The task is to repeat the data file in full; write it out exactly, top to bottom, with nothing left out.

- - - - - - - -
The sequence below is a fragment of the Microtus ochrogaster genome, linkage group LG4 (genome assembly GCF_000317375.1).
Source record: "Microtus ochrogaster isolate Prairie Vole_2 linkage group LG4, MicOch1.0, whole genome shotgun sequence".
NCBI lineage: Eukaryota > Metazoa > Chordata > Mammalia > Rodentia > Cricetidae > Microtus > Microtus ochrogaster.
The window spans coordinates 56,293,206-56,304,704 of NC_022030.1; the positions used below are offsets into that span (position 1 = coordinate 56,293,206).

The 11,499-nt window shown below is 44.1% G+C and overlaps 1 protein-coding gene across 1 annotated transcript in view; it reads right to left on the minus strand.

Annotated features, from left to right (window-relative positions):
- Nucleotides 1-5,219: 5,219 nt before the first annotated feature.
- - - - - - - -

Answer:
The sequence below is a fragment of the Microtus ochrogaster genome, linkage group LG4 (genome assembly GCF_000317375.1).
Source record: "Microtus ochrogaster isolate Prairie Vole_2 linkage group LG4, MicOch1.0, whole genome shotgun sequence".
NCBI lineage: Eukaryota > Metazoa > Chordata > Mammalia > Rodentia > Cricetidae > Microtus > Microtus ochrogaster.
The window spans coordinates 56,293,206-56,304,704 of NC_022030.1; the positions used below are offsets into that span (position 1 = coordinate 56,293,206).

The 11,499-nt window shown below is 44.1% G+C and overlaps 1 protein-coding gene across 1 annotated transcript in view; it reads right to left on the minus strand.

Annotated features, from left to right (window-relative positions):
- Nucleotides 1-5,219: 5,219 nt before the first annotated feature.